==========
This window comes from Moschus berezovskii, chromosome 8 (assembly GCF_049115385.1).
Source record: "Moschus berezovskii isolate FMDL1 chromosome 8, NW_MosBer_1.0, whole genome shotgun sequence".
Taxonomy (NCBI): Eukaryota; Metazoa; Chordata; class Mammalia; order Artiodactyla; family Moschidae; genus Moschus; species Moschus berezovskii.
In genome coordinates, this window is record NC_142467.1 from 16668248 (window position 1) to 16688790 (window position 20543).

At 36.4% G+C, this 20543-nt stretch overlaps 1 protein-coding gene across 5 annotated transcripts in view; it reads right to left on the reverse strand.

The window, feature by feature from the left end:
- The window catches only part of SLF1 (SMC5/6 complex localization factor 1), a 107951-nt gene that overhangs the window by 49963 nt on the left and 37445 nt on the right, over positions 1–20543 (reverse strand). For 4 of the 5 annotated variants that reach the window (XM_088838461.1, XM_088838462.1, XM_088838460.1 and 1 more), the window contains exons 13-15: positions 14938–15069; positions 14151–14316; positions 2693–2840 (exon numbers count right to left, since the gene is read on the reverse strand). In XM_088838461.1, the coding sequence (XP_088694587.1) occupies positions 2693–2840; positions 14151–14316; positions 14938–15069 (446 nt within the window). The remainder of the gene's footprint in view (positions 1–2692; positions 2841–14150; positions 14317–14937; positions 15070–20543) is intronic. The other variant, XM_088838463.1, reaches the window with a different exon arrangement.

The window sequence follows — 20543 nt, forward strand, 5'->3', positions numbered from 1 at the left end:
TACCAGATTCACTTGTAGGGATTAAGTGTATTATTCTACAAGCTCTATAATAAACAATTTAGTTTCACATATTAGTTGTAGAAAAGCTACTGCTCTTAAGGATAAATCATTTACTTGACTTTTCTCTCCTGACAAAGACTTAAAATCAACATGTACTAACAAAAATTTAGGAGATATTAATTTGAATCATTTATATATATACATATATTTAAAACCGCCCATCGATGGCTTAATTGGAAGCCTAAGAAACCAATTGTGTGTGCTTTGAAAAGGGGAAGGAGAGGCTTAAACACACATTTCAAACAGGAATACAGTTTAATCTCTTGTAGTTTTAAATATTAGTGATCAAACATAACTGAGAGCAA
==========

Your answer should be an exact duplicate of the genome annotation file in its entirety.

This window comes from Moschus berezovskii, chromosome 8 (assembly GCF_049115385.1).
Source record: "Moschus berezovskii isolate FMDL1 chromosome 8, NW_MosBer_1.0, whole genome shotgun sequence".
Taxonomy (NCBI): Eukaryota; Metazoa; Chordata; class Mammalia; order Artiodactyla; family Moschidae; genus Moschus; species Moschus berezovskii.
In genome coordinates, this window is record NC_142467.1 from 16668248 (window position 1) to 16688790 (window position 20543).

At 36.4% G+C, this 20543-nt stretch overlaps 1 protein-coding gene across 5 annotated transcripts in view; it reads right to left on the reverse strand.

The window, feature by feature from the left end:
- The window catches only part of SLF1 (SMC5/6 complex localization factor 1), a 107951-nt gene that overhangs the window by 49963 nt on the left and 37445 nt on the right, over positions 1–20543 (reverse strand). For 4 of the 5 annotated variants that reach the window (XM_088838461.1, XM_088838462.1, XM_088838460.1 and 1 more), the window contains exons 13-15: positions 14938–15069; positions 14151–14316; positions 2693–2840 (exon numbers count right to left, since the gene is read on the reverse strand). In XM_088838461.1, the coding sequence (XP_088694587.1) occupies positions 2693–2840; positions 14151–14316; positions 14938–15069 (446 nt within the window). The remainder of the gene's footprint in view (positions 1–2692; positions 2841–14150; positions 14317–14937; positions 15070–20543) is intronic. The other variant, XM_088838463.1, reaches the window with a different exon arrangement.

The window sequence follows — 20543 nt, forward strand, 5'->3', positions numbered from 1 at the left end:
TACCAGATTCACTTGTAGGGATTAAGTGTATTATTCTACAAGCTCTATAATAAACAATTTAGTTTCACATATTAGTTGTAGAAAAGCTACTGCTCTTAAGGATAAATCATTTACTTGACTTTTCTCTCCTGACAAAGACTTAAAATCAACATGTACTAACAAAAATTTAGGAGATATTAATTTGAATCATTTATATATATACATATATTTAAAACCGCCCATCGATGGCTTAATTGGAAGCCTAAGAAACCAATTGTGTGTGCTTTGAAAAGGGGAAGGAGAGGCTTAAACACACATTTCAAACAGGAATACAGTTTAATCTCTTGTAGTTTTAAATATTAGTGATCAAACATAACTGAGAGCAA